Under permissive conditions of growth in tissue culture, the retrovirus visna multiplies over the course of a few days to high titer and kills the host cell. We show that in this lytic life cycle, viral DNA is tightly associated with, but not covalently linked to, chromosomal DNA. This finding provides explanations for a number of the unusual properties of the lentivirus subfamily of retroviruses, and suggests potential mechanisms for the block in virus gene expression in vivo responsible for the slow infection in nature.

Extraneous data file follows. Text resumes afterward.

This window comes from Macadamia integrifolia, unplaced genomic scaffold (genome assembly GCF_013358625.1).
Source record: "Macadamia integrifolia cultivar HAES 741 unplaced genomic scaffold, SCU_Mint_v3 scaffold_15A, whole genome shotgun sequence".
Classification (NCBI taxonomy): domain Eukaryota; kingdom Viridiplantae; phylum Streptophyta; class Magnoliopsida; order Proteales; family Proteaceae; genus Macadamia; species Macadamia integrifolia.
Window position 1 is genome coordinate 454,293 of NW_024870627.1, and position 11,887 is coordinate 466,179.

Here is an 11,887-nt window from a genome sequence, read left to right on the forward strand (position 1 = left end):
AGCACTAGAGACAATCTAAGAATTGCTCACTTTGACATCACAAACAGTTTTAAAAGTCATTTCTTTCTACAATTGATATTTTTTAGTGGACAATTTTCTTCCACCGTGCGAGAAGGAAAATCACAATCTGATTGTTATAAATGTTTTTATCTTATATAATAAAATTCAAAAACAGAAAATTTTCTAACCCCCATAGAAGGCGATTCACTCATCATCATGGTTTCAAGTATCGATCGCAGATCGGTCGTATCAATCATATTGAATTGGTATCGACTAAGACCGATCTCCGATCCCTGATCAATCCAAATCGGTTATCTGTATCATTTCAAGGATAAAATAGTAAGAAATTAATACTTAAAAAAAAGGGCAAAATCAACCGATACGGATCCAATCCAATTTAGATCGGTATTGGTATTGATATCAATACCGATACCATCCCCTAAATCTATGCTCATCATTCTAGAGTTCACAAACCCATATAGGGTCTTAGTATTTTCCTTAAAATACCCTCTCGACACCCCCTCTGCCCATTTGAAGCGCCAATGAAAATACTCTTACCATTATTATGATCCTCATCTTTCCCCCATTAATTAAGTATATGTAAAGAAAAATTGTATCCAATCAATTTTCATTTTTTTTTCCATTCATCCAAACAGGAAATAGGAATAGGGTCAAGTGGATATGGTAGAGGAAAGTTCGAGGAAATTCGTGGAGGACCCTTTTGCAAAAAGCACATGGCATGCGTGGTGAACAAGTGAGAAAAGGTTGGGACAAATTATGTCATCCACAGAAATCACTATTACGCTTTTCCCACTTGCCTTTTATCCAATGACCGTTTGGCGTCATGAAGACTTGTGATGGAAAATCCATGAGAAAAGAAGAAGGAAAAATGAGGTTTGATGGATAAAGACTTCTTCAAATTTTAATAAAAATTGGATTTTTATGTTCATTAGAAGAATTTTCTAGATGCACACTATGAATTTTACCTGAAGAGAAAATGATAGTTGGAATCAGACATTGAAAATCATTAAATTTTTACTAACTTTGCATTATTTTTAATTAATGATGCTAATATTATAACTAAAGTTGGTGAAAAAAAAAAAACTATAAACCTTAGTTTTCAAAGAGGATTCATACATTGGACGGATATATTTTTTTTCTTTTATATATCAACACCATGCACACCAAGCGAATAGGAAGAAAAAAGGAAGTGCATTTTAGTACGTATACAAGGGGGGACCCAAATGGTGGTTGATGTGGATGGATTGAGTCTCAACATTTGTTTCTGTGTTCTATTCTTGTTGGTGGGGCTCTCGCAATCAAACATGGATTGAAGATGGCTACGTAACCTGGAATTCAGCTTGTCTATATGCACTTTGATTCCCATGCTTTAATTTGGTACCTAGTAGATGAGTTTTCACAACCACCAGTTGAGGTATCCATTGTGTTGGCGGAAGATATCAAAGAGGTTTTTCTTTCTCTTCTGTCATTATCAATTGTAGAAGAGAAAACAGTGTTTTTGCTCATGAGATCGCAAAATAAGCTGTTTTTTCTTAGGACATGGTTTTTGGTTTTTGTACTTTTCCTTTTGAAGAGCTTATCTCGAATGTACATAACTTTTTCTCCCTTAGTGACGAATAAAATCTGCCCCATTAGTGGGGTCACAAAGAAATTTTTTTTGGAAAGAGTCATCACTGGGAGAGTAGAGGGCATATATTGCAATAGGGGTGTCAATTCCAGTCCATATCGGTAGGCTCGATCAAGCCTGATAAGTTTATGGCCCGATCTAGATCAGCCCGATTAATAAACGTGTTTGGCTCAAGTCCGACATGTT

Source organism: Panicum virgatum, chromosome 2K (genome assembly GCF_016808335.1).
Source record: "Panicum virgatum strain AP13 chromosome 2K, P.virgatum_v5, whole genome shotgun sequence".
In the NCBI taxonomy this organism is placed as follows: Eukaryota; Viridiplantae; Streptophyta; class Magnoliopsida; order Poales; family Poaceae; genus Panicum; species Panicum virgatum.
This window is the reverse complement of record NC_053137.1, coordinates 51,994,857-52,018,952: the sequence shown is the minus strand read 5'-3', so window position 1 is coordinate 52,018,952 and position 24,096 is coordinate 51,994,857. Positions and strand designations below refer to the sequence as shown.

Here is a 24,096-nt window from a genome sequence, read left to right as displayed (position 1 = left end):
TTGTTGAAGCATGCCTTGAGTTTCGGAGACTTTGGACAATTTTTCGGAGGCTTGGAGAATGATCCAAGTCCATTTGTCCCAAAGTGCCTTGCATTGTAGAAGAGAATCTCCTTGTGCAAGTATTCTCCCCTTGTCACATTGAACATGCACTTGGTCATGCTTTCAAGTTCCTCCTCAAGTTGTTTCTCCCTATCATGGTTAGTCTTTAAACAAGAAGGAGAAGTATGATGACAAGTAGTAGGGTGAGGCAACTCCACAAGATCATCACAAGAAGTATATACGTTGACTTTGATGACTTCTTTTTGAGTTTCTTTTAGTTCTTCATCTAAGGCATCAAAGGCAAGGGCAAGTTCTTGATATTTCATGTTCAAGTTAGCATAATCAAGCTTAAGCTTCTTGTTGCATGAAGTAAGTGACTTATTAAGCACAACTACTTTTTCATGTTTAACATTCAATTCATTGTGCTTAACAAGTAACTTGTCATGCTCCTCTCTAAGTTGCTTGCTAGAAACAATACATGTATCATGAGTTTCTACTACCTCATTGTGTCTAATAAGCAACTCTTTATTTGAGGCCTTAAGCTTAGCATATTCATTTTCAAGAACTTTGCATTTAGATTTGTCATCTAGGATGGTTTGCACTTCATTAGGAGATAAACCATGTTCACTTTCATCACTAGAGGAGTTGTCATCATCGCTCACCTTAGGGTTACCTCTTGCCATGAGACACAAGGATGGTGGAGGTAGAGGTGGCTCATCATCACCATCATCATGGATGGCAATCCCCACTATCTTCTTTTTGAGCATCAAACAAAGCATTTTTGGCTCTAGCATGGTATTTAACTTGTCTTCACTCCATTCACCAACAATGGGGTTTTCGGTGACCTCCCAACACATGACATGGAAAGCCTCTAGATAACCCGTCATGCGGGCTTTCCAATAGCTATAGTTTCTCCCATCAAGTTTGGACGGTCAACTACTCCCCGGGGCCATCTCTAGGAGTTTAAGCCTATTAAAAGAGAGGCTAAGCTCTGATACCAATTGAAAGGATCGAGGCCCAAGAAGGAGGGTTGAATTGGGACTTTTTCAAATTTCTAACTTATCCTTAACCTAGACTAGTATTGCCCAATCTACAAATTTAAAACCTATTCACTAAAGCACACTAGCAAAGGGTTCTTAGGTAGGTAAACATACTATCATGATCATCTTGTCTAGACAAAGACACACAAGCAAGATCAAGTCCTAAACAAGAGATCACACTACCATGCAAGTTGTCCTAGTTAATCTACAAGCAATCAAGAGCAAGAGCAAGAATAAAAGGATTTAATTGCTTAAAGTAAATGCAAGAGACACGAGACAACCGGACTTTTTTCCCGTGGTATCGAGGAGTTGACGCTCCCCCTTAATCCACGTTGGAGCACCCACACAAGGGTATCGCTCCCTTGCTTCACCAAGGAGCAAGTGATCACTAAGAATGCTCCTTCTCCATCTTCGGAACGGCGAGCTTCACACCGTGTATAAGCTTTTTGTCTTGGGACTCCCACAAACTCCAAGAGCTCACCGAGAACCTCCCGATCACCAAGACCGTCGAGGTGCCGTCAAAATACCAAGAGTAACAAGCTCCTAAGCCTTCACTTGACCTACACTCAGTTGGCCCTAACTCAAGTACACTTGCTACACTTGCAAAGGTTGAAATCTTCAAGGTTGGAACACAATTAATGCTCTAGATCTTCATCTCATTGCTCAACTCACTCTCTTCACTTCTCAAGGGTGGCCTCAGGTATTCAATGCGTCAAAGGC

|Original language||English (US)|
|Number of pages||4|
|Journal||Proceedings of the National Academy of Sciences of the United States of America|
|Issue number||22 I|
|State||Published - 1984|